The PDP-11 is a series of 16-bit minicomputers sold by Digital Equipment Corporation (DEC) from 1970 into the 1990s, one of a succession of products in the PDP series. The PDP-11 was easier to program than its predecessors through the additional general-purpose registers. The PDP-11 replaced the PDP-8 in many real-time applications, although both product lines lived in parallel for more than 10 years. In total, around 600,000 PDP-11s of all models were sold, making it one of DEC's most successful product lines. It was succeeded in the mid-range minicomputer niche by the 32-bit VAX-11.

Digital Equipment Corporation, also known as DEC and using the trademark Digital, was a major American company in the computer industry from the 1960s to the 1990s. It was a leading vendor of computer systems, including computers, software, and peripherals, and its PDP and successor VAX products were the most successful of all minicomputers in terms of sales.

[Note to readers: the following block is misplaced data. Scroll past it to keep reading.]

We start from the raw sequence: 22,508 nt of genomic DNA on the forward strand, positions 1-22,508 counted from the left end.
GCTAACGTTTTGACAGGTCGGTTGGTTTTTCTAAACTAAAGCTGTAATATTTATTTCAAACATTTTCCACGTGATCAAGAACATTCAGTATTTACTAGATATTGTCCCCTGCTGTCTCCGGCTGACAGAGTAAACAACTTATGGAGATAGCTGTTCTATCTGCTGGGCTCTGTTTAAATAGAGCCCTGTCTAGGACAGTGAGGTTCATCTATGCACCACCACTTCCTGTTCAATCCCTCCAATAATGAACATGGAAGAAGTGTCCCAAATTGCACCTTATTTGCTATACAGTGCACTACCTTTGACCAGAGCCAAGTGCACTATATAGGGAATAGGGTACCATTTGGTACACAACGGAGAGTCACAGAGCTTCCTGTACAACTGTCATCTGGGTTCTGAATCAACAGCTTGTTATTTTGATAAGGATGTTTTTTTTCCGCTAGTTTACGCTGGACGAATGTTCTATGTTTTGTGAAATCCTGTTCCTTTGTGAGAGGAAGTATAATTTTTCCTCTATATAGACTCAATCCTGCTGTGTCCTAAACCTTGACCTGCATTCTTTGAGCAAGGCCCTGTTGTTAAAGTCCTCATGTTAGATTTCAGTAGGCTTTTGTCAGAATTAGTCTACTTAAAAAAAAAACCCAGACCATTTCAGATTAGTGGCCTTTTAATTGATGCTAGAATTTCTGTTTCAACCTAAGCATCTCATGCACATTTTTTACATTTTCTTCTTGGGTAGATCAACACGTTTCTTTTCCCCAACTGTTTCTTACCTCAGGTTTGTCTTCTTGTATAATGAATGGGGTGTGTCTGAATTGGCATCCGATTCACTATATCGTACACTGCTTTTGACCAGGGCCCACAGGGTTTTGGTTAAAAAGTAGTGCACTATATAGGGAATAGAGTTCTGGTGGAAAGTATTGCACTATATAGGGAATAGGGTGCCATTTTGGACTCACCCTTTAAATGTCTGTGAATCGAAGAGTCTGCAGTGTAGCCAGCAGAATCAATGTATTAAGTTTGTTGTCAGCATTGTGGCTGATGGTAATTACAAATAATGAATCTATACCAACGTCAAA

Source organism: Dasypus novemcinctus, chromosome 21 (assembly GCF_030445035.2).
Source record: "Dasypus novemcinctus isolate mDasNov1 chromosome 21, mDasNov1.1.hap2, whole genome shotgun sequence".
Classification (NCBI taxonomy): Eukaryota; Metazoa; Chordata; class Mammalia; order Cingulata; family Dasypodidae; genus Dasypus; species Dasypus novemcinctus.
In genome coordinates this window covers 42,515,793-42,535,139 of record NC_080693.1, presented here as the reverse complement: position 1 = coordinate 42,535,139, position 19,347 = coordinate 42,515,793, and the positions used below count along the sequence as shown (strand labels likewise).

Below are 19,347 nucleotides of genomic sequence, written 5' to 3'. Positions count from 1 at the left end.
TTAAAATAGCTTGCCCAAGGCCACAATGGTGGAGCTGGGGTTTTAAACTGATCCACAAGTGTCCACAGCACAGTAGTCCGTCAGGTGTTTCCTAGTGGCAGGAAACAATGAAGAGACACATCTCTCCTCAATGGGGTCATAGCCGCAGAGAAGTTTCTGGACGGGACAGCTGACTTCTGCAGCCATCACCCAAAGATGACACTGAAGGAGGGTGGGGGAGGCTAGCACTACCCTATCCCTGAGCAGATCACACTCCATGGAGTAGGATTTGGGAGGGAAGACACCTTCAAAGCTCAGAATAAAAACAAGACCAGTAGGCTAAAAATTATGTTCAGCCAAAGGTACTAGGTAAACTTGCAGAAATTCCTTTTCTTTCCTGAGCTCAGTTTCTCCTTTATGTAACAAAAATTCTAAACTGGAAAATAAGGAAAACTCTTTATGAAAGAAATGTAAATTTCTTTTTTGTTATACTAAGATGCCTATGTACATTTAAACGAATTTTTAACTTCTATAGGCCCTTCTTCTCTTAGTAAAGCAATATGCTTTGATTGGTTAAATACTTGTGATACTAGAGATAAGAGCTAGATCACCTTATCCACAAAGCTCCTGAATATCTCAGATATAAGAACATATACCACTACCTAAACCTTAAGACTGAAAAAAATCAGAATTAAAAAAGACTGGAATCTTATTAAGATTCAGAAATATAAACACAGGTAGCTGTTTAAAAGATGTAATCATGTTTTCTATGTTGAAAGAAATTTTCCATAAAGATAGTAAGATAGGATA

In the early 80s I started my career in IT as a trainee programmer working in a software bureau where the proportion of men and women were more or less equal. In fact, my second boss was female. In these early days we did everything. We wrote code,   we managed what was then a complicated process of printing and distributing reports, and we could re generate the whole computer from a cold start.


Women working in IT and with DEC  (Digital) PDP 11/70 in the 1980s